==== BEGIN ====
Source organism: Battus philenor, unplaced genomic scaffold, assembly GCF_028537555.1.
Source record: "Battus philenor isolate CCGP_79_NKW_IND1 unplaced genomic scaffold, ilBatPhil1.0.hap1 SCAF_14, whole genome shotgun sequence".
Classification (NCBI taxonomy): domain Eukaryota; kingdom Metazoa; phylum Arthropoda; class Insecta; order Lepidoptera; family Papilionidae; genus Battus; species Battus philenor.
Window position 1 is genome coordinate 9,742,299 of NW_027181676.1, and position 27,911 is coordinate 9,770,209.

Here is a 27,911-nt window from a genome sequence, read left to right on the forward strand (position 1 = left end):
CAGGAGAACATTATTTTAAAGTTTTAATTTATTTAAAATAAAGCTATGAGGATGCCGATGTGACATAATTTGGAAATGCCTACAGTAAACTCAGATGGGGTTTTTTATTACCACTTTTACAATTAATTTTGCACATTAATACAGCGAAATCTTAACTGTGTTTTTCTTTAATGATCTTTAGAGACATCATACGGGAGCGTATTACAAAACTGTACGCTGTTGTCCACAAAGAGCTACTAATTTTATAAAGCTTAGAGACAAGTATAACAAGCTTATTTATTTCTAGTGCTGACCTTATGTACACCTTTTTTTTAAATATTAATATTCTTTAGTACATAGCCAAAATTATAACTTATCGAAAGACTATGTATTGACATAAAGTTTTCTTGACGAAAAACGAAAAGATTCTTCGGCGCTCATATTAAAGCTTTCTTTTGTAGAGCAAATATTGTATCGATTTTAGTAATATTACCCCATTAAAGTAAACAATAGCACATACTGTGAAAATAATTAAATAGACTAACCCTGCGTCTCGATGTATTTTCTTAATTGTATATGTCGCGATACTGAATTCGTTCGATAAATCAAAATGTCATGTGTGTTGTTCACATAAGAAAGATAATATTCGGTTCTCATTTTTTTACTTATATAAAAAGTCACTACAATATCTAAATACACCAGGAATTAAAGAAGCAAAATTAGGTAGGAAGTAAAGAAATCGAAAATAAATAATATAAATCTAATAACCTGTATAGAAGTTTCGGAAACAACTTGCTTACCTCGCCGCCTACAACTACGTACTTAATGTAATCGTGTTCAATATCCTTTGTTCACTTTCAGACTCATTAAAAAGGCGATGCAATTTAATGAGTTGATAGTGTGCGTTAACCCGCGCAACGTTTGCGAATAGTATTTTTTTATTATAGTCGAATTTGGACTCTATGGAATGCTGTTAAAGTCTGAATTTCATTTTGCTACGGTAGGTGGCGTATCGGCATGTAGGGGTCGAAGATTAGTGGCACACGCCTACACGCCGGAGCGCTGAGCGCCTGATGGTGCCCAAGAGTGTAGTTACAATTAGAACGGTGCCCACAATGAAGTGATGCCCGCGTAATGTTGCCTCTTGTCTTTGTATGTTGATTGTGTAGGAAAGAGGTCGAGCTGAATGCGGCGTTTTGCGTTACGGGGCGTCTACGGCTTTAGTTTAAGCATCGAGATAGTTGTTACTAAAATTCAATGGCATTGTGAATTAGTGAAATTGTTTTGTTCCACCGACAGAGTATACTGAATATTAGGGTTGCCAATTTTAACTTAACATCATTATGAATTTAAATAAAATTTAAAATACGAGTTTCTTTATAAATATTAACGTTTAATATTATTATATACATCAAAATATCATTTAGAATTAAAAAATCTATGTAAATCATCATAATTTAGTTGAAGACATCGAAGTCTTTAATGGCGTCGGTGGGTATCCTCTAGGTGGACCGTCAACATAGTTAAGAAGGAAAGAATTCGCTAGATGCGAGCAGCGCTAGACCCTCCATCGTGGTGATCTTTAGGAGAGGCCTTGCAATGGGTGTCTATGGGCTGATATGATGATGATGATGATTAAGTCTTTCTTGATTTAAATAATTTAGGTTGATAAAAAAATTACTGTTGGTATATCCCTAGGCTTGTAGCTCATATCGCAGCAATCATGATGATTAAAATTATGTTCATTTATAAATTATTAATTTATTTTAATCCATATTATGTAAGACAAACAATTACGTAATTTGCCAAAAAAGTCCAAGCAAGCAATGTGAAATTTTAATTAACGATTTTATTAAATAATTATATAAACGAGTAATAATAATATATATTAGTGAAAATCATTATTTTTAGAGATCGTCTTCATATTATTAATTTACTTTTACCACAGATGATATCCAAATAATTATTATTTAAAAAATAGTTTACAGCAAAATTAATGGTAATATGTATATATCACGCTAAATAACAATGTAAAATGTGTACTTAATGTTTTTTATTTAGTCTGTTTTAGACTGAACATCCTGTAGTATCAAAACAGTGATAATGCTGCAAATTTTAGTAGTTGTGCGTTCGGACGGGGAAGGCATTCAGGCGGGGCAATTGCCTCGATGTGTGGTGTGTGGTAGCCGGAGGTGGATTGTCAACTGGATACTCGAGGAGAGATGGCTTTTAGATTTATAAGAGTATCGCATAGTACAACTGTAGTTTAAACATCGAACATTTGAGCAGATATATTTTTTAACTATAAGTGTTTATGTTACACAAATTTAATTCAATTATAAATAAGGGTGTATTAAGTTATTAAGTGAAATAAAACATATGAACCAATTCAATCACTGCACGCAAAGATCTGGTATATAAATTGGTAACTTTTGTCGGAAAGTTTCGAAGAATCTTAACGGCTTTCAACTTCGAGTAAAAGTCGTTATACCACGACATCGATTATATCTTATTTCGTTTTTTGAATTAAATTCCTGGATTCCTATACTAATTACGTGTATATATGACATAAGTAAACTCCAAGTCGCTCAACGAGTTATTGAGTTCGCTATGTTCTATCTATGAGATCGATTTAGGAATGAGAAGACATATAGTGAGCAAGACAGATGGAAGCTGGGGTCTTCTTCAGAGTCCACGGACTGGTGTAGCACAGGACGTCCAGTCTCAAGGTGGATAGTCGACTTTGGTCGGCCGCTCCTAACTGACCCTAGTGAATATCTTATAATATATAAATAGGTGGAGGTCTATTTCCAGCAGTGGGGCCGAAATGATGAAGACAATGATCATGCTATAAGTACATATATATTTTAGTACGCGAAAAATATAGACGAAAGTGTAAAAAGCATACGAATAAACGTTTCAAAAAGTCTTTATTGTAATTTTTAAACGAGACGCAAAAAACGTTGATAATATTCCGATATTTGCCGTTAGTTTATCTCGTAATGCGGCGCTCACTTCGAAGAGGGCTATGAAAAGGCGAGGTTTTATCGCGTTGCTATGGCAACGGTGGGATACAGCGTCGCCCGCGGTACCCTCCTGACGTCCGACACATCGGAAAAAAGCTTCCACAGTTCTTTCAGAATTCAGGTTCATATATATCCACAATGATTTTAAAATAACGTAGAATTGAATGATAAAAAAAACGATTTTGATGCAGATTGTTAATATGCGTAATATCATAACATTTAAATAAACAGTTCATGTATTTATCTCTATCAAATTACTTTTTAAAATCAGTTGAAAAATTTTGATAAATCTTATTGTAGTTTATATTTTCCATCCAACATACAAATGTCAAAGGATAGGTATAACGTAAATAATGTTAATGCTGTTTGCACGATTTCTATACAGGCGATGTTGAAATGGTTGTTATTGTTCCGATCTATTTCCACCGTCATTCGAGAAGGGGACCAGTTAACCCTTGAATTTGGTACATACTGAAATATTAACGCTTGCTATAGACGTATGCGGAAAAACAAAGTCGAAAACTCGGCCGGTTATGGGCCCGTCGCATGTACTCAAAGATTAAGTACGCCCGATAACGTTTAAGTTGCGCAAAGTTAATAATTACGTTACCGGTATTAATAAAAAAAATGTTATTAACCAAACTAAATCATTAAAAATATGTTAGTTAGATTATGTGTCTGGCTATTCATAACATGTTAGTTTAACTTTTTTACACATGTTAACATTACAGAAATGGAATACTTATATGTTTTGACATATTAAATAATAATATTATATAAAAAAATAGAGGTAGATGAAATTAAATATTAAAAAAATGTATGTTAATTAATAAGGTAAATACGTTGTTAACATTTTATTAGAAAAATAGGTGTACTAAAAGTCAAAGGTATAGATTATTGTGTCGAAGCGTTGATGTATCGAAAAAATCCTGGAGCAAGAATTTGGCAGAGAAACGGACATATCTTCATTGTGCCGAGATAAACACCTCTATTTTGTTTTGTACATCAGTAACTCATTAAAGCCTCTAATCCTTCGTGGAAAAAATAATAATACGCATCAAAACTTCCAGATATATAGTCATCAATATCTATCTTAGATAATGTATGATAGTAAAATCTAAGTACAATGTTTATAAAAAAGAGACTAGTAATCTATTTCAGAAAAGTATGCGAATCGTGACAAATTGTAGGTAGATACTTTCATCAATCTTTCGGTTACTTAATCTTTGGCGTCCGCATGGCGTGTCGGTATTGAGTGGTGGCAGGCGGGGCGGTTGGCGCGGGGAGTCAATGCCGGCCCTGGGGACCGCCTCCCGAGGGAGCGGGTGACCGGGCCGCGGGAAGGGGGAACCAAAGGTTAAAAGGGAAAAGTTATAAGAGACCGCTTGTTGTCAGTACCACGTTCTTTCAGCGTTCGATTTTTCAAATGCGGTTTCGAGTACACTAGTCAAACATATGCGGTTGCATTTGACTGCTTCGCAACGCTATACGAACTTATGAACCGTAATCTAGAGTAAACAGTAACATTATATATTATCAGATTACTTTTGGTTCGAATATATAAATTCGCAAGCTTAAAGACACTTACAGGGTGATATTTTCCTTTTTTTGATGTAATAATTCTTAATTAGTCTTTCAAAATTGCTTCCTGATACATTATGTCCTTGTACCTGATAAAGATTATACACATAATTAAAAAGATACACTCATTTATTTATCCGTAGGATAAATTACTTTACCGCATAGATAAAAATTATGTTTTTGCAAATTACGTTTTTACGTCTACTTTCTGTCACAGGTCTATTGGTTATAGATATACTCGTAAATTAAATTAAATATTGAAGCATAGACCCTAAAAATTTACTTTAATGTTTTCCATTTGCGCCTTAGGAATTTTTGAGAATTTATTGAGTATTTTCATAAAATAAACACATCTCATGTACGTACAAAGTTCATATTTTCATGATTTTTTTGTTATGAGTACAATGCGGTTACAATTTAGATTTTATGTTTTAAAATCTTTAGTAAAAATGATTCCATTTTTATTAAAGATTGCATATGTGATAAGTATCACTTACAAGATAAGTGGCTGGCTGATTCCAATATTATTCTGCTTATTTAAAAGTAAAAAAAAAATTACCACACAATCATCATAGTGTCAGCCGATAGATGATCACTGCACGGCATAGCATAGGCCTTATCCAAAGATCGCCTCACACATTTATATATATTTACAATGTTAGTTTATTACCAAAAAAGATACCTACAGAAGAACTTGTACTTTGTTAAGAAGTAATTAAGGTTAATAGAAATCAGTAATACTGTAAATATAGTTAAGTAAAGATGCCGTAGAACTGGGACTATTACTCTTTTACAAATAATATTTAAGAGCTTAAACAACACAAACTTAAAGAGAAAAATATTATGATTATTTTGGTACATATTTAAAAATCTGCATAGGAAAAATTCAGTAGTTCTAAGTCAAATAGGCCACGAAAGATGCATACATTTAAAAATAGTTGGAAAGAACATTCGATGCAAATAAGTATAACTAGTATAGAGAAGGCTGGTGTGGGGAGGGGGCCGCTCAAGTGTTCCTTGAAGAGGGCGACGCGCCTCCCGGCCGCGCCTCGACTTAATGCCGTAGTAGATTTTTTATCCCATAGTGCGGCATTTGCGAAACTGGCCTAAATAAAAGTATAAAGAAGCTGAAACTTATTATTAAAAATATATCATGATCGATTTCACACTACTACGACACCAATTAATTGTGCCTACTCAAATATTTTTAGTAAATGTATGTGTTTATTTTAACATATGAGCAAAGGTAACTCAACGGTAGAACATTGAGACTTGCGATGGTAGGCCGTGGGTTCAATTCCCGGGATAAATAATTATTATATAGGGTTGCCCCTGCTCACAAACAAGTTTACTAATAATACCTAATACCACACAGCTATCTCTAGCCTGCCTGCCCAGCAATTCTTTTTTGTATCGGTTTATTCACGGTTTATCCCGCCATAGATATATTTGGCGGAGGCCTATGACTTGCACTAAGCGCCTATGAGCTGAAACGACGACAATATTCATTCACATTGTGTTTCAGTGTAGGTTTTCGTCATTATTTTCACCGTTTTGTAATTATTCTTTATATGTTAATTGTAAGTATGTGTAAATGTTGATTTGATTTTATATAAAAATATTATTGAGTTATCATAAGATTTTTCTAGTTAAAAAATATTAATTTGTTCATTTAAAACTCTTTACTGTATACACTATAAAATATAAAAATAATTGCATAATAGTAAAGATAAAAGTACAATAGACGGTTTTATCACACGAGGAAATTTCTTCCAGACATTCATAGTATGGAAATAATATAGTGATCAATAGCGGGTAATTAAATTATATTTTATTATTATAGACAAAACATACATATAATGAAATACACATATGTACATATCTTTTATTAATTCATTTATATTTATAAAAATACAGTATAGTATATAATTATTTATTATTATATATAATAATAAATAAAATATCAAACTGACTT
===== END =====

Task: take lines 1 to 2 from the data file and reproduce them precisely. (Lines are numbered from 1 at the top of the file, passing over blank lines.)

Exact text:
Source organism: Battus philenor, unplaced genomic scaffold, assembly GCF_028537555.1.
Source record: "Battus philenor isolate CCGP_79_NKW_IND1 unplaced genomic scaffold, ilBatPhil1.0.hap1 SCAF_14, whole genome shotgun sequence".